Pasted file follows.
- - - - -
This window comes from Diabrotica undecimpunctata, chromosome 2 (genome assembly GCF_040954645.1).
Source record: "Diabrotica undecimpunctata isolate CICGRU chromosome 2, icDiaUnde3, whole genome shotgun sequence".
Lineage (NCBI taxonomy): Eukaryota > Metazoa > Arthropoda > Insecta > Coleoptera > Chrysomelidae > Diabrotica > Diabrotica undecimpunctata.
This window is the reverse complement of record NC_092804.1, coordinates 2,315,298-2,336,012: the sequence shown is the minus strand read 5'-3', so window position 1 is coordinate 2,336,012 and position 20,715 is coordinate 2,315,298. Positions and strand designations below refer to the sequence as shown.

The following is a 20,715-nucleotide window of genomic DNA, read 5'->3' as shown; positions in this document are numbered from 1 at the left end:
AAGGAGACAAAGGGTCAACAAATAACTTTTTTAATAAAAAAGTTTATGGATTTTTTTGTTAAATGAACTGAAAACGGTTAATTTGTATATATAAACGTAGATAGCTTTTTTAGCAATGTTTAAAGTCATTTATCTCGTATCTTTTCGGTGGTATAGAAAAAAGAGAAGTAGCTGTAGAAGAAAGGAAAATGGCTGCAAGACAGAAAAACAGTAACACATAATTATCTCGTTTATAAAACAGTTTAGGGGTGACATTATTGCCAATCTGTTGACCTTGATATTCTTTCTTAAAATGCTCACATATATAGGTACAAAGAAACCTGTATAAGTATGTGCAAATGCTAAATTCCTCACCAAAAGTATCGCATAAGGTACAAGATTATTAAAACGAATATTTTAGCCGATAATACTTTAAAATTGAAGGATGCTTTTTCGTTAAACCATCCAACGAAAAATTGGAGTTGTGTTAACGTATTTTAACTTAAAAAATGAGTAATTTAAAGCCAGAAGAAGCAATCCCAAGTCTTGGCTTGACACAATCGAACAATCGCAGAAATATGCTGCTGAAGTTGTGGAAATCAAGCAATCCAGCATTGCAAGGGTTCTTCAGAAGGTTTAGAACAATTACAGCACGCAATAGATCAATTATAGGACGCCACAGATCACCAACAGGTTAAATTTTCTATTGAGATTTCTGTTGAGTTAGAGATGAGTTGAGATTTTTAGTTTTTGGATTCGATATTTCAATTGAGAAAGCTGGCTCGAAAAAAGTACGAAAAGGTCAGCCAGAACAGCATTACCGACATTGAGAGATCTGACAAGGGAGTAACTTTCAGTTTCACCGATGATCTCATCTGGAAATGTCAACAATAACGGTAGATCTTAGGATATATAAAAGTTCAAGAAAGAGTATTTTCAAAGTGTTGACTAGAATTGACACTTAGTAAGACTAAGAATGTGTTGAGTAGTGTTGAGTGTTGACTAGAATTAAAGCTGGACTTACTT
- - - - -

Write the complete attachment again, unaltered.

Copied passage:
This window comes from Diabrotica undecimpunctata, chromosome 2 (genome assembly GCF_040954645.1).
Source record: "Diabrotica undecimpunctata isolate CICGRU chromosome 2, icDiaUnde3, whole genome shotgun sequence".
Lineage (NCBI taxonomy): Eukaryota > Metazoa > Arthropoda > Insecta > Coleoptera > Chrysomelidae > Diabrotica > Diabrotica undecimpunctata.
This window is the reverse complement of record NC_092804.1, coordinates 2,315,298-2,336,012: the sequence shown is the minus strand read 5'-3', so window position 1 is coordinate 2,336,012 and position 20,715 is coordinate 2,315,298. Positions and strand designations below refer to the sequence as shown.

The following is a 20,715-nucleotide window of genomic DNA, read 5'->3' as shown; positions in this document are numbered from 1 at the left end:
AAGGAGACAAAGGGTCAACAAATAACTTTTTTAATAAAAAAGTTTATGGATTTTTTTGTTAAATGAACTGAAAACGGTTAATTTGTATATATAAACGTAGATAGCTTTTTTAGCAATGTTTAAAGTCATTTATCTCGTATCTTTTCGGTGGTATAGAAAAAAGAGAAGTAGCTGTAGAAGAAAGGAAAATGGCTGCAAGACAGAAAAACAGTAACACATAATTATCTCGTTTATAAAACAGTTTAGGGGTGACATTATTGCCAATCTGTTGACCTTGATATTCTTTCTTAAAATGCTCACATATATAGGTACAAAGAAACCTGTATAAGTATGTGCAAATGCTAAATTCCTCACCAAAAGTATCGCATAAGGTACAAGATTATTAAAACGAATATTTTAGCCGATAATACTTTAAAATTGAAGGATGCTTTTTCGTTAAACCATCCAACGAAAAATTGGAGTTGTGTTAACGTATTTTAACTTAAAAAATGAGTAATTTAAAGCCAGAAGAAGCAATCCCAAGTCTTGGCTTGACACAATCGAACAATCGCAGAAATATGCTGCTGAAGTTGTGGAAATCAAGCAATCCAGCATTGCAAGGGTTCTTCAGAAGGTTTAGAACAATTACAGCACGCAATAGATCAATTATAGGACGCCACAGATCACCAACAGGTTAAATTTTCTATTGAGATTTCTGTTGAGTTAGAGATGAGTTGAGATTTTTAGTTTTTGGATTCGATATTTCAATTGAGAAAGCTGGCTCGAAAAAAGTACGAAAAGGTCAGCCAGAACAGCATTACCGACATTGAGAGATCTGACAAGGGAGTAACTTTCAGTTTCACCGATGATCTCATCTGGAAATGTCAACAATAACGGTAGATCTTAGGATATATAAAAGTTCAAGAAAGAGTATTTTCAAAGTGTTGACTAGAATTGACACTTAGTAAGACTAAGAATGTGTTGAGTAGTGTTGAGTGTTGACTAGAATTAAAGCTGGACTTACTT